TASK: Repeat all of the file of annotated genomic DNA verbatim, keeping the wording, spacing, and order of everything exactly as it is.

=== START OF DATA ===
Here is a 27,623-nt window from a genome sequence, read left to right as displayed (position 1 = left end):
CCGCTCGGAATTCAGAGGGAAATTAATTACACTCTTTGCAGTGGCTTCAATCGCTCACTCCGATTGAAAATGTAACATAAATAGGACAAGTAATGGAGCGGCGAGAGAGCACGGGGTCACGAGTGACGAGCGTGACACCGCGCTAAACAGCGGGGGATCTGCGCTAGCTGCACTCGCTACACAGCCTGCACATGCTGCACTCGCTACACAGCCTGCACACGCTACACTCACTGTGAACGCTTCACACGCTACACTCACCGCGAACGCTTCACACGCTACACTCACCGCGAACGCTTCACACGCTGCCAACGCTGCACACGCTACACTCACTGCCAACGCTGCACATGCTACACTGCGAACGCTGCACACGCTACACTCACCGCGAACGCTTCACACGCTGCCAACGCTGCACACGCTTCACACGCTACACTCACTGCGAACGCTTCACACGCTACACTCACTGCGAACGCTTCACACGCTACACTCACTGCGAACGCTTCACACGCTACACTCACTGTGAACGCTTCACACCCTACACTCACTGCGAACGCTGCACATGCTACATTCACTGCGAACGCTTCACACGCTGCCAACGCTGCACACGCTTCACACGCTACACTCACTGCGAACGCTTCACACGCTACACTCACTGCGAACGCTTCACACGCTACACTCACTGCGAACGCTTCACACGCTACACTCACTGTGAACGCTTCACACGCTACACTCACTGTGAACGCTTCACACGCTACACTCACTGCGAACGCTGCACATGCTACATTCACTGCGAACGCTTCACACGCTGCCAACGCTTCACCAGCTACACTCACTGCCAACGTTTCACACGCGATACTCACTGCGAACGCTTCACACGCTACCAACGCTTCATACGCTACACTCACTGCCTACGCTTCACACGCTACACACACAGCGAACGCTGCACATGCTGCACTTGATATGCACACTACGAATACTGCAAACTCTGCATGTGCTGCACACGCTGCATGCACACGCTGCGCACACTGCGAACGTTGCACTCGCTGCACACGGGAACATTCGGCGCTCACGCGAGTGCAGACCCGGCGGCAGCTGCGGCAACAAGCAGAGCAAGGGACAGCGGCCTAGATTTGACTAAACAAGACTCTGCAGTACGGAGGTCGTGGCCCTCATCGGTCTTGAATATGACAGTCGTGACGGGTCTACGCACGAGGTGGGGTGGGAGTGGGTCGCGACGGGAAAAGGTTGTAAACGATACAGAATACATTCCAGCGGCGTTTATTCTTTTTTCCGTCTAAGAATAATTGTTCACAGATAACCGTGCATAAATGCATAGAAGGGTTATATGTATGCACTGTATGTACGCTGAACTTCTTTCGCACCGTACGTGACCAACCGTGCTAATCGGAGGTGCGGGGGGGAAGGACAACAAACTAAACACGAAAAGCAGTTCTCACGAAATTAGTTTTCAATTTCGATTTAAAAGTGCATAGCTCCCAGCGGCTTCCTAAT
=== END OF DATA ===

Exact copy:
Here is a 27,623-nt window from a genome sequence, read left to right as displayed (position 1 = left end):
CCGCTCGGAATTCAGAGGGAAATTAATTACACTCTTTGCAGTGGCTTCAATCGCTCACTCCGATTGAAAATGTAACATAAATAGGACAAGTAATGGAGCGGCGAGAGAGCACGGGGTCACGAGTGACGAGCGTGACACCGCGCTAAACAGCGGGGGATCTGCGCTAGCTGCACTCGCTACACAGCCTGCACATGCTGCACTCGCTACACAGCCTGCACACGCTACACTCACTGTGAACGCTTCACACGCTACACTCACCGCGAACGCTTCACACGCTACACTCACCGCGAACGCTTCACACGCTGCCAACGCTGCACACGCTACACTCACTGCCAACGCTGCACATGCTACACTGCGAACGCTGCACACGCTACACTCACCGCGAACGCTTCACACGCTGCCAACGCTGCACACGCTTCACACGCTACACTCACTGCGAACGCTTCACACGCTACACTCACTGCGAACGCTTCACACGCTACACTCACTGCGAACGCTTCACACGCTACACTCACTGTGAACGCTTCACACCCTACACTCACTGCGAACGCTGCACATGCTACATTCACTGCGAACGCTTCACACGCTGCCAACGCTGCACACGCTTCACACGCTACACTCACTGCGAACGCTTCACACGCTACACTCACTGCGAACGCTTCACACGCTACACTCACTGCGAACGCTTCACACGCTACACTCACTGTGAACGCTTCACACGCTACACTCACTGTGAACGCTTCACACGCTACACTCACTGCGAACGCTGCACATGCTACATTCACTGCGAACGCTTCACACGCTGCCAACGCTTCACCAGCTACACTCACTGCCAACGTTTCACACGCGATACTCACTGCGAACGCTTCACACGCTACCAACGCTTCATACGCTACACTCACTGCCTACGCTTCACACGCTACACACACAGCGAACGCTGCACATGCTGCACTTGATATGCACACTACGAATACTGCAAACTCTGCATGTGCTGCACACGCTGCATGCACACGCTGCGCACACTGCGAACGTTGCACTCGCTGCACACGGGAACATTCGGCGCTCACGCGAGTGCAGACCCGGCGGCAGCTGCGGCAACAAGCAGAGCAAGGGACAGCGGCCTAGATTTGACTAAACAAGACTCTGCAGTACGGAGGTCGTGGCCCTCATCGGTCTTGAATATGACAGTCGTGACGGGTCTACGCACGAGGTGGGGTGGGAGTGGGTCGCGACGGGAAAAGGTTGTAAACGATACAGAATACATTCCAGCGGCGTTTATTCTTTTTTCCGTCTAAGAATAATTGTTCACAGATAACCGTGCATAAATGCATAGAAGGGTTATATGTATGCACTGTATGTACGCTGAACTTCTTTCGCACCGTACGTGACCAACCGTGCTAATCGGAGGTGCGGGGGGGAAGGACAACAAACTAAACACGAAAAGCAGTTCTCACGAAATTAGTTTTCAATTTCGATTTAAAAGTGCATAGCTCCCAGCGGCTTCCTAAT